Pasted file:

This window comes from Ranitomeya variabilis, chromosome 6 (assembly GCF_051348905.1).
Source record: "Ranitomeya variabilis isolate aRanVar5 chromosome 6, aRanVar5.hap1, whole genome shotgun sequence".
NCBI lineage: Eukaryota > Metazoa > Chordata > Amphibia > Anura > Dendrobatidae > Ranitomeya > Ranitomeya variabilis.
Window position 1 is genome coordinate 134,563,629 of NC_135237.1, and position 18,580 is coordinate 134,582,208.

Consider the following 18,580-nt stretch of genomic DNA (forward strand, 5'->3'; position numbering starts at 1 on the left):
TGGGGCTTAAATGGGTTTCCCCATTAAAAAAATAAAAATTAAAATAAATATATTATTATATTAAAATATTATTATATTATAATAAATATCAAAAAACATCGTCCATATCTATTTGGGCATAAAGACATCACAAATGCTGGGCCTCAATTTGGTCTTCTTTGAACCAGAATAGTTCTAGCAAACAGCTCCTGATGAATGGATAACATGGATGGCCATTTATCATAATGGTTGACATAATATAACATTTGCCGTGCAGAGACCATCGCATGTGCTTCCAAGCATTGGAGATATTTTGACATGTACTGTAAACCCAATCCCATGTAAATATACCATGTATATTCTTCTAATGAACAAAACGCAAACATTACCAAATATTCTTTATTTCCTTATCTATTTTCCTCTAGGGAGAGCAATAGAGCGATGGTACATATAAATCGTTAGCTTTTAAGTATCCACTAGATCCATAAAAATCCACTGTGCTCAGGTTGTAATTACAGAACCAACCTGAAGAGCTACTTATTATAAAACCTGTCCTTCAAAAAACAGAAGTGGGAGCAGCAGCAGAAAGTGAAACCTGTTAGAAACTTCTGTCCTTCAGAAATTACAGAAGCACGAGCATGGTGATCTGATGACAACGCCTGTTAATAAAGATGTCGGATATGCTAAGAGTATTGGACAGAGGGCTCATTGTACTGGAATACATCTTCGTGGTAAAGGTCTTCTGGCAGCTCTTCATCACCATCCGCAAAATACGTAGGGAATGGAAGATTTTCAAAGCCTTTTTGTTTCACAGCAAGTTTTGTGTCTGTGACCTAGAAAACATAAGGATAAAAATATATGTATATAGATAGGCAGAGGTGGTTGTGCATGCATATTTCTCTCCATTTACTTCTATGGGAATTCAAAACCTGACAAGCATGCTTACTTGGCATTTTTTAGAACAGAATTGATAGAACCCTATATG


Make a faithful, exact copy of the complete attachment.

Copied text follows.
This window comes from Ranitomeya variabilis, chromosome 6 (assembly GCF_051348905.1).
Source record: "Ranitomeya variabilis isolate aRanVar5 chromosome 6, aRanVar5.hap1, whole genome shotgun sequence".
NCBI lineage: Eukaryota > Metazoa > Chordata > Amphibia > Anura > Dendrobatidae > Ranitomeya > Ranitomeya variabilis.
Window position 1 is genome coordinate 134,563,629 of NC_135237.1, and position 18,580 is coordinate 134,582,208.

Consider the following 18,580-nt stretch of genomic DNA (forward strand, 5'->3'; position numbering starts at 1 on the left):
TGGGGCTTAAATGGGTTTCCCCATTAAAAAAATAAAAATTAAAATAAATATATTATTATATTAAAATATTATTATATTATAATAAATATCAAAAAACATCGTCCATATCTATTTGGGCATAAAGACATCACAAATGCTGGGCCTCAATTTGGTCTTCTTTGAACCAGAATAGTTCTAGCAAACAGCTCCTGATGAATGGATAACATGGATGGCCATTTATCATAATGGTTGACATAATATAACATTTGCCGTGCAGAGACCATCGCATGTGCTTCCAAGCATTGGAGATATTTTGACATGTACTGTAAACCCAATCCCATGTAAATATACCATGTATATTCTTCTAATGAACAAAACGCAAACATTACCAAATATTCTTTATTTCCTTATCTATTTTCCTCTAGGGAGAGCAATAGAGCGATGGTACATATAAATCGTTAGCTTTTAAGTATCCACTAGATCCATAAAAATCCACTGTGCTCAGGTTGTAATTACAGAACCAACCTGAAGAGCTACTTATTATAAAACCTGTCCTTCAAAAAACAGAAGTGGGAGCAGCAGCAGAAAGTGAAACCTGTTAGAAACTTCTGTCCTTCAGAAATTACAGAAGCACGAGCATGGTGATCTGATGACAACGCCTGTTAATAAAGATGTCGGATATGCTAAGAGTATTGGACAGAGGGCTCATTGTACTGGAATACATCTTCGTGGTAAAGGTCTTCTGGCAGCTCTTCATCACCATCCGCAAAATACGTAGGGAATGGAAGATTTTCAAAGCCTTTTTGTTTCACAGCAAGTTTTGTGTCTGTGACCTAGAAAACATAAGGATAAAAATATATGTATATAGATAGGCAGAGGTGGTTGTGCATGCATATTTCTCTCCATTTACTTCTATGGGAATTCAAAACCTGACAAGCATGCTTACTTGGCATTTTTTAGAACAGAATTGATAGAACCCTATATG